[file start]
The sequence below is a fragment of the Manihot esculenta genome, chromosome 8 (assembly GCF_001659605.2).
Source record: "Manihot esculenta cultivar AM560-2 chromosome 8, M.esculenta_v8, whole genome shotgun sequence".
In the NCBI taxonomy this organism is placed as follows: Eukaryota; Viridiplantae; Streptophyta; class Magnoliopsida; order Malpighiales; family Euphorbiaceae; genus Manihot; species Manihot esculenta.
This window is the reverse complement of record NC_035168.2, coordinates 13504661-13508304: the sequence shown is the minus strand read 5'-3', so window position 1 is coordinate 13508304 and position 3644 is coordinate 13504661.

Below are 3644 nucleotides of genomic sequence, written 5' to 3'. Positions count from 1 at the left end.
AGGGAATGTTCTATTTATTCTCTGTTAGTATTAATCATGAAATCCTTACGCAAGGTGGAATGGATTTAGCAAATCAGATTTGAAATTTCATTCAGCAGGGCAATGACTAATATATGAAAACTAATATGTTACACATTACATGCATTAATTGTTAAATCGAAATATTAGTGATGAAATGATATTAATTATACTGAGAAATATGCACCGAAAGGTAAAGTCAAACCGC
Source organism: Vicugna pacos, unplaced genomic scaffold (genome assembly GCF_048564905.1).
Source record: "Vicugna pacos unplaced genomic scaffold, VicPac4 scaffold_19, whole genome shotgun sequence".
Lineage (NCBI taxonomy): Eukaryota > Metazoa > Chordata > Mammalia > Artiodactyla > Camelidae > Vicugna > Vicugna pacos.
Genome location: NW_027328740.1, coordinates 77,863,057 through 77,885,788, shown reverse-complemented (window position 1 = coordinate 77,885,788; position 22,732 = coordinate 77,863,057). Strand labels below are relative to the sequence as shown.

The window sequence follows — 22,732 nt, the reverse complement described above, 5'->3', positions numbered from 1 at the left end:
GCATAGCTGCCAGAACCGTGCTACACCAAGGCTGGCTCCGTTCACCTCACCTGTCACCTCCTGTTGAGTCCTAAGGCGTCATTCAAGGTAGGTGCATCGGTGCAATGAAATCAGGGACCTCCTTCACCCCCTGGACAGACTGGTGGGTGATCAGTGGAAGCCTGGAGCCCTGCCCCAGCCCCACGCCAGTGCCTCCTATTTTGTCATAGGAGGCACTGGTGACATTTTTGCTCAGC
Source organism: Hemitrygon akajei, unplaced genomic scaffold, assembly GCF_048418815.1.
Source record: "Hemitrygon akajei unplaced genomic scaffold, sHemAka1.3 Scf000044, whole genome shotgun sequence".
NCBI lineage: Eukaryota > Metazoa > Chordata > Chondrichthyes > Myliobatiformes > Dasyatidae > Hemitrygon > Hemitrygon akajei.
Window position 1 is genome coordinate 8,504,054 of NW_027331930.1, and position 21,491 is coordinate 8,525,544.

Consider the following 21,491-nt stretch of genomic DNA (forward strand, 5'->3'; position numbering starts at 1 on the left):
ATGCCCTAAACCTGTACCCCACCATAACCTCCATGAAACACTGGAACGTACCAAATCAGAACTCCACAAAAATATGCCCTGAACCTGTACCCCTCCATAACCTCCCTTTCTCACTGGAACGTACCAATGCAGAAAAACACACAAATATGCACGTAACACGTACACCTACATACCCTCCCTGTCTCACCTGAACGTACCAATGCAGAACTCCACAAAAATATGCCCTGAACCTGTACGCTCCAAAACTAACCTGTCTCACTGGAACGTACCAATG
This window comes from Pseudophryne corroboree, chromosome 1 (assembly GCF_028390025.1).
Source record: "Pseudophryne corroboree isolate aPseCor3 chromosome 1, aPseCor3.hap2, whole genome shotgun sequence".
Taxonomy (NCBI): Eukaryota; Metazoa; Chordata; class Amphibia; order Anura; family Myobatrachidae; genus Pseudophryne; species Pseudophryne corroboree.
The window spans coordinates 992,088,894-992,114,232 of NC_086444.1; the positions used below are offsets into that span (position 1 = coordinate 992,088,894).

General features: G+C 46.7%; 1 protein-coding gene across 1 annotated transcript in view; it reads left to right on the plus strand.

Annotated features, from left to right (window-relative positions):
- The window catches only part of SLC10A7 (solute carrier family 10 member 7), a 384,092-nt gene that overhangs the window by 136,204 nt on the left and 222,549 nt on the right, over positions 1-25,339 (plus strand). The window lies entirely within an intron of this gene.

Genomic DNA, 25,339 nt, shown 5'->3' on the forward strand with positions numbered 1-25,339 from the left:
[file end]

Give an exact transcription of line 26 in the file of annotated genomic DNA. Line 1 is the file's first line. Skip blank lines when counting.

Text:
Genomic DNA, 25,339 nt, shown 5'->3' on the forward strand with positions numbered 1-25,339 from the left: